The Oaks model of limited service works well in Australia, where staff labour costs are high and customers are happy to cater for themselves. But in Asia and the Middle East, where Minor is expanding the brand, it has had to take the Oaks identity upmarket, adding food, concierge and turn-down services along with better bathroom amenities.

"People in Asia like to be served; therefore we had to customise the Oaks brand to cater for the Thailand market to match some of the other serviced apartment brands like Ascot and Frasers."

The first international Oaks in Asia, the Oaks Bangkok Sathorn, opened last November. Part of a two-tower complex previously occupied solely by Anantara, it illustrates a Minor strategy to co-manage and co-locate different brands.

"So the whole back of house has centralised functions - food and beverage, marketing, engineering - but from a face perspective it's different. An Anantara guest is greeted by Anantara staff, but guests going to Oaks are greeted by Oaks staff in different uniforms. When you have two hotels cohabiting, you don't have to duplicate any functions - and that's what costs you in salaries and benefits, so we're going to have economies of scale," says Rajakarier.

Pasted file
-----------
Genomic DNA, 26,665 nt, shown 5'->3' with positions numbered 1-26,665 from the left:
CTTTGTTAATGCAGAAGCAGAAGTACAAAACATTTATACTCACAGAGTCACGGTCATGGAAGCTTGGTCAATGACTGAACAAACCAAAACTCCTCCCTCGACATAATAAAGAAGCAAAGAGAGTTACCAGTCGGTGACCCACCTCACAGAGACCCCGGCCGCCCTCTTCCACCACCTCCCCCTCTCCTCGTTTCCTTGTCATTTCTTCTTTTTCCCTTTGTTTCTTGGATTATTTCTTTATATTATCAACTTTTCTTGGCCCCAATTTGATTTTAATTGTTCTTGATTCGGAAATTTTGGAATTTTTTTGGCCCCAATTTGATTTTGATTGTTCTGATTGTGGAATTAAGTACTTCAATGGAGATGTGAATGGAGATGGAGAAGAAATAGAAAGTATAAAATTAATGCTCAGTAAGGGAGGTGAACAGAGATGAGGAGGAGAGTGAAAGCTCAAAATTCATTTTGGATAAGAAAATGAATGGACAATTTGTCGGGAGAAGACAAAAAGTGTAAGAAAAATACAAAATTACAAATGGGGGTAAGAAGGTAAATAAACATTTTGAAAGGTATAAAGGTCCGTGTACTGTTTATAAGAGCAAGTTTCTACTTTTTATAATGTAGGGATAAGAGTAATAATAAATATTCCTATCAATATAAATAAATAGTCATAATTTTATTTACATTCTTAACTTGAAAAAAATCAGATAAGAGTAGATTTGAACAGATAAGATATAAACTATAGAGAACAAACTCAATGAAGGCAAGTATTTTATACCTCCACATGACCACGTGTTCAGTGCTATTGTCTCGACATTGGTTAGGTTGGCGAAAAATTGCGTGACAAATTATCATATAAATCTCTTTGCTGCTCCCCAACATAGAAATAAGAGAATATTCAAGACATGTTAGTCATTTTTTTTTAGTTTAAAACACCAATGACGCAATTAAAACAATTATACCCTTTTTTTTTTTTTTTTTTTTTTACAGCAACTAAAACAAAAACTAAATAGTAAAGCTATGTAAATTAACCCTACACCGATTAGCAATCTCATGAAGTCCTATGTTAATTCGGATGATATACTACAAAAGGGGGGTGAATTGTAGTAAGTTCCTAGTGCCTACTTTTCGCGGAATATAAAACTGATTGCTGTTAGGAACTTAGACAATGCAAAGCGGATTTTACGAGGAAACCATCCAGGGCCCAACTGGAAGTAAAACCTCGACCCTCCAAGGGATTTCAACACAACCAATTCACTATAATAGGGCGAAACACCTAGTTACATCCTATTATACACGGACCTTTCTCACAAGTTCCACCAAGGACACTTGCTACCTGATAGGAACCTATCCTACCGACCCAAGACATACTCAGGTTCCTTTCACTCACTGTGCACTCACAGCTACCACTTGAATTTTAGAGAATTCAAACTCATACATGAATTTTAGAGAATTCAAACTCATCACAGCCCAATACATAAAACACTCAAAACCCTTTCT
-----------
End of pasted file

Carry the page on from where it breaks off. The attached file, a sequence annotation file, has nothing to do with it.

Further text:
Minor sees a niche for Oaks properties next to its five-star Anantara hotels in China, Dubai and Abu Dhabi, tailoring the level of services to suit the market. In December, the first Oaks in China will open in Sanya, on Hainan Island. "In future Oaks, Avani and Anantara will be cohabiting and maybe the brand we just acquired, Per Aquum, will as well. We always look at it from an owner's perspective so giving two hotels to one operator you get the best return on your investment because you're not trying to steal business from one another," he says.